Victory over Stanford is proof of Huskies' defensive improvement
New defensive coordinator Justin Wilcox was happy with his team's effort in Huskies' victory over Stanford; now he wants that performance to be the new normal.
Seattle Times staff reporter
UW @ Oregon, 7:30 p.m.
After Washington's 17-13 win over Stanford on Thursday night, Cardinal running back Stepfan Taylor stood in a hallway against a wall at CenturyLink Field, hemmed in by media.
It was a fitting end to the night for Taylor, who had spent the game rarely finding room to run against Washington's defense, which didn't allow the Cardinal to score an offensive touchdown — a first for Stanford since the 2007 season.
It was a surprising turnaround from the previous season, when Stanford scored seven offensive touchdowns, five on the ground, en route to a 65-21 win.
"They were running around a lot," said Taylor, when asked to compare the 2011 UW defense with the one he had just faced. "They adjusted. Last year, they didn't really adjust too much. But this time they flew around out there, played great."
In just one of many numbers that illustrated the turnabout, when the Cardinal beat UW in 2011 it averaged 10 yards per carry (446 yards on 44 attempts). Thursday night, Stanford's longest run was 7 yards, and it gained just 65 yards on 23 carries.
"We stood our ground there all the way to the end," UW coach Steve Sarkisian said.
And getting much of the credit afterward was first-year defensive coordinator Justin Wilcox, who just as quickly deflected it back on the players.
"They played extremely hard," Wilcox said. "Played with great technique. They knew what they were looking at, and they brought it with every snap."
That, the UW players did.
Still, it was hard to ignore the myriad different looks devised by Wilcox the Huskies threw at Stanford.
Knowing the Cardinal's penchant for power running, the Huskies often went with a "jumbo" package, featuring some of their bigger players up the middle. Semisi Tokolahi, a 340-pound senior, started at one tackle spot opposite 315-pound Danny Shelton. And the team's biggest linebacker, 242-pound Thomas Tutogi, started alongside regular middle linebacker John Timu.
"When they got big people in we were going to get bigger people in, and that's what we did the whole game," Wilcox said.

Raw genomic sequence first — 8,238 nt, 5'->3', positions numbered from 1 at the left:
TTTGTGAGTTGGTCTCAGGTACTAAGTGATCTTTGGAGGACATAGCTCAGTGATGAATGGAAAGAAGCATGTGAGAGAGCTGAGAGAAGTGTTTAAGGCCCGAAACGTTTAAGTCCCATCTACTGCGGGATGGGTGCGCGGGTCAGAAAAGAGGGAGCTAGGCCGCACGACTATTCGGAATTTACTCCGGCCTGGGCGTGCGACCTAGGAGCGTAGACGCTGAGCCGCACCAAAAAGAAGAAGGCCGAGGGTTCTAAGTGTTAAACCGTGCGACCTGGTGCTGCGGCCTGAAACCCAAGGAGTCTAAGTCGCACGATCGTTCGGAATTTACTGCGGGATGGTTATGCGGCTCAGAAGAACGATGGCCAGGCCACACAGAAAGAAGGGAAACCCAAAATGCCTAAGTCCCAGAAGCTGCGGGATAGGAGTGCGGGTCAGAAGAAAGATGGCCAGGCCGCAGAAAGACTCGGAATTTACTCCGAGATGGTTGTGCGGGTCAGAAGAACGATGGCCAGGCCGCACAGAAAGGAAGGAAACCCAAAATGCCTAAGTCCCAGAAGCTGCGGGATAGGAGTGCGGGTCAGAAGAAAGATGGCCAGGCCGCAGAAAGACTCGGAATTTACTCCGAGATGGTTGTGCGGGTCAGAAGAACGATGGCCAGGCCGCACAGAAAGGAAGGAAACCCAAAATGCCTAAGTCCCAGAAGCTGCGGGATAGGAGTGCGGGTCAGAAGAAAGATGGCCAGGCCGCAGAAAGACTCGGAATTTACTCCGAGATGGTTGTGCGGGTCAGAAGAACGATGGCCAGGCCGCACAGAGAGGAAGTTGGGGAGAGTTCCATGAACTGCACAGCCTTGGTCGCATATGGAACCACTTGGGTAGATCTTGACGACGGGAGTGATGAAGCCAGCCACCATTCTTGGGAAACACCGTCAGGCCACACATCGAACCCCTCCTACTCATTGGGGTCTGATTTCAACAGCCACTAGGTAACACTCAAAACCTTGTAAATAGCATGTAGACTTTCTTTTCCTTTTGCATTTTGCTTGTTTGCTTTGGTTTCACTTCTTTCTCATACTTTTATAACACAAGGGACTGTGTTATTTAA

The plan was to limit Stanford's first-down gains and force quarterback Josh Nunes — making his first career road start — to make plays on second- and third-and longs. It generally worked as the Cardinal finished with just 38 yards rushing on 11 first-down carries and was 2-of-8 passing for 17 yards and a sack on first-down passes.
"Make them try and beat you throwing the ball outside, that's what we tried to do," Wilcox said.
Stanford couldn't do it as UW cornerback Desmond Trufant led a stellar pass defense that was aided by off-target throws by Nunes and a few timely drops by Cardinal receivers.
"We know what to expect before it comes," Trufant said. "I give all the credit to the coaches."
That's not something that was said often by anyone a year ago when the Huskies gave up a school-record 467 points. After the season, three UW defensive coaches were fired, including coordinator Nick Holt, and the entire defensive coaching staff revamped. Wilcox, a former defensive back at Oregon, was hired away from Tennessee to replace Holt.
Washington's first three games had given indications of improvement under the new staff. But the Stanford result hammered the point home that this is a different defense.
"It gives us a lot of confidence just to be able to stop a team like this," said Tutogi, who didn't need reminding that Stanford had beaten UW a combined 140-35 the past three seasons. "They are big-time known for their run, outside and inside, so being able to stop them was real big for us as a group."
Washington kept the Cardinal off-balance with a number of personnel groups, utilizing what coaches have said is an increased versatility among defensive players. Sometimes, linebackers lined up on the line then dropped off. Defensive backs blitzed at times, faked at others.
The Huskies also rarely missed tackles. Last year, a key play in the Stanford game came when Taylor took a simple inside handoff and ran 70 yards for a touchdown. Thursday night, the Cardinal never seemed able to escape UW's grasp.
Asked the difference, Trufant said: "I think nobody is afraid to miss. If you miss a tackle there are 10 other guys hopefully coming to make up for that miss, so we've just got each other's back out there. We are playing hard, playing aggressive, and everybody's confidence level is sky high right now."
Wilcox, mindful that a lot of tough tasks remain — such as a game at No. 2-ranked Oregon next week — said the goal is for UW's defense not to be a one-hit wonder.
"Hopefully, it's not surprising," he said. "We need to enjoy the win and it's great for our school and our fans — it's awesome. But we need to expect to play well like that."
Bob Condotta: 206-515-5699 or email@example.com
|A new year|
|Comparing the Huskies' victory over Stanford on Thursday night to their previous three games against the Cardinal, which were losses by a combined score of 140-35|
|Rushing yards allowed||348.3||65|
|Average per rush||7.4||2.3|